Saving for a child's education is an essential part of financial planning for many families. With the ever-increasing costs of higher education, including tuition, fees, books, supplies, technology equipment, and room and board, starting a 529 College Savings Plan early—potentially from a child's birth—becomes a strategic decision.
This approach is particularly prudent for families with multiple children, as it allows for spreading the cost and savings over a more extended period. However, what happens if a child finishes their education with excess funds in their 529 account? The good news is there are various options for efficiently managing the funds, which we’ll explore in this article.
Benefits of 529 saving plan for education expenses.
There are many advantages of saving for college in 529 accounts, including tax-free compounding growth and tax-free withdrawals for qualifying educational expenses. 529 plans are typically offered by states but generally can pay for college tuition in any state.
While there is no federal deduction for making such college savings (they are instead deemed to provide federal gift tax incentives), many states provide tax savings for contributions. New York, for example, provides an income tax deduction for up to $5,000 single or $10,000 married filing jointly for contributions into New York plans for state taxpayers.
Finally, just about anybody can open a 529 account—parents, grandparents, other relatives or friends, or even yourself. The owner just needs to be a U.S. citizen or resident alien. The owner determines the amount of contributions, picks the investments, assigns a beneficiary (the future student), and determines how the money is used.
The overfunding dilemma.
529 contributions are often made years or decades in advance to pay for high-cost education expenses. However, the student may not need all the funds in their savings account. This can happen when the individual attends a lower-cost school, obtains scholarships, or does something completely different from attending college.
Given such limitations, there is an unforeseen potential for 529 plans to be overfunded—that is, the beneficiary (the student) completes their education, and funds still remain in the 529 plan.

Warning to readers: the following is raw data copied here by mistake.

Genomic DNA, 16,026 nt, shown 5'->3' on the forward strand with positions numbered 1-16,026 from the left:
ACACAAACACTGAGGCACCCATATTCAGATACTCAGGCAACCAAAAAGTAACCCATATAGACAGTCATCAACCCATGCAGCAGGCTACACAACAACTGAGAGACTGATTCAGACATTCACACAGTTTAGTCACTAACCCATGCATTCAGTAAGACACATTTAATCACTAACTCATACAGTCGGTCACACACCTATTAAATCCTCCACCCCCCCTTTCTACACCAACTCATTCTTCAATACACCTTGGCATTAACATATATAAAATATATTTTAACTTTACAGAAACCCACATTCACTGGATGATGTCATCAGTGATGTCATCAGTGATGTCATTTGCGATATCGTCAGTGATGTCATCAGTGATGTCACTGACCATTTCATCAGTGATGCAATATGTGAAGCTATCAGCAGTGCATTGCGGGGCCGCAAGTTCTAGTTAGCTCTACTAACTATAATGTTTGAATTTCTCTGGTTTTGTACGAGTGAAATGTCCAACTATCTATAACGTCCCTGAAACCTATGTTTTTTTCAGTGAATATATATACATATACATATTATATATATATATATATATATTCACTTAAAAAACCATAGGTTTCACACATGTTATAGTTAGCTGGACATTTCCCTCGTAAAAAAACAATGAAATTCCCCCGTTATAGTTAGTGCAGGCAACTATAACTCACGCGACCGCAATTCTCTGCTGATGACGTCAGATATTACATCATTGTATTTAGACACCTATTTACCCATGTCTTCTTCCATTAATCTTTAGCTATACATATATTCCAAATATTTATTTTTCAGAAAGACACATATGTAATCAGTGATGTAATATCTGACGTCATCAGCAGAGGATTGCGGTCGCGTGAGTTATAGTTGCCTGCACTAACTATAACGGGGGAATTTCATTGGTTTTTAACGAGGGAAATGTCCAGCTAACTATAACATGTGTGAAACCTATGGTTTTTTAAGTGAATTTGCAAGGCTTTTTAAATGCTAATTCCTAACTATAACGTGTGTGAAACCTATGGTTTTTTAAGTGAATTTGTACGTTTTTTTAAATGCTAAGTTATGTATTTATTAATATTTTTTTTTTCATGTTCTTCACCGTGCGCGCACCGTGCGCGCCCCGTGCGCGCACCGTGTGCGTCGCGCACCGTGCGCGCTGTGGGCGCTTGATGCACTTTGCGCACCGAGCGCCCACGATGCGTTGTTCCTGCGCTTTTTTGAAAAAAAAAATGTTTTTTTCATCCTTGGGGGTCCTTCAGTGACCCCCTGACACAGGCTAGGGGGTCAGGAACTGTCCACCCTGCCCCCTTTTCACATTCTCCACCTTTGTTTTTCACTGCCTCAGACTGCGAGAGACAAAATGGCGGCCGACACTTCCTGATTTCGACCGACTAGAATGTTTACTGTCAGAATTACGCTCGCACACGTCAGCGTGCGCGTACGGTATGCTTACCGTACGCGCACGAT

Fortunately, there are several options available. Two key planning points to consider while contemplating the options include:
- There is no age limit on when the money needs to be used.
- The owner can change the beneficiary to an eligible family member (spouse, child, grandchild, sibling, parent, nephew/niece, step- or in-laws—or the spouse of any such person) or transfer all or portions of the 529 plan to other 529 plans for eligible family members. Note: any such change or transfer between beneficiaries should consider the impact of federal gift tax rules.
The original intent of 529 plans was to provide a means to save for qualified post-secondary institutions, including two- or four-year colleges or universities, vocational or technical schools, or graduate schools in the United States or abroad. For federal purposes, to qualify for federal tax-free withdrawals on earnings, uses have been expanded to include:
- Tuition at an elementary or secondary public, private, or religious school (K-12 tuition) of up to $10,000 per year per beneficiary
- Expenses for fees, books, supplies, and equipment for registered apprenticeship programs
- Principal or interest payments of federally qualified education loans of the beneficiary or sibling of the beneficiary up to a $10,000 lifetime limit per individual (qualified education loan repayments)
Rolling a 529 into a Roth IRA.
The Secure 2.0 Act added a new option to the mix—a special rollover allowed from 529 plans into beneficiary Roth IRAs, effective on or after January 1, 2024. For federal purposes, this avoids the 10% penalty and avoids generating any federal taxable income.
- The 529 plan must have been maintained for the 15-year period ending on the date of the distribution. It is unclear whether this 15-year period restarts when there is a beneficiary change.
- The distribution cannot exceed the aggregate amount contributed to the program before the five-year period beginning on the date of distribution. Contributions that are not more than five years aged, along with any associated earnings, are ineligible for a tax-free rollover)
- The rollover must be done via a direct trustee-to-trustee transfer to the Roth IRA for the benefit of the designated beneficiary. In other words, not a check to the owner or beneficiary and then into the beneficiary’s Roth IRA, but a direct transfer of assets between custodians—and the beneficiary of the 529 must match the owner of the Roth IRA.
This can be an advantageous strategy for an overfunded 529 plan. However, there are limitations to keep in mind.
- Annual limitation: The exclusion only applies to the extent the distribution does not exceed the annual contribution limit for Roth IRAs, cannot exceed the earned income of the beneficiary in that tax year, and this amount is further reduced by any contributions made during the taxable year to all individual retirement plans maintained for the benefit of the designated beneficiary.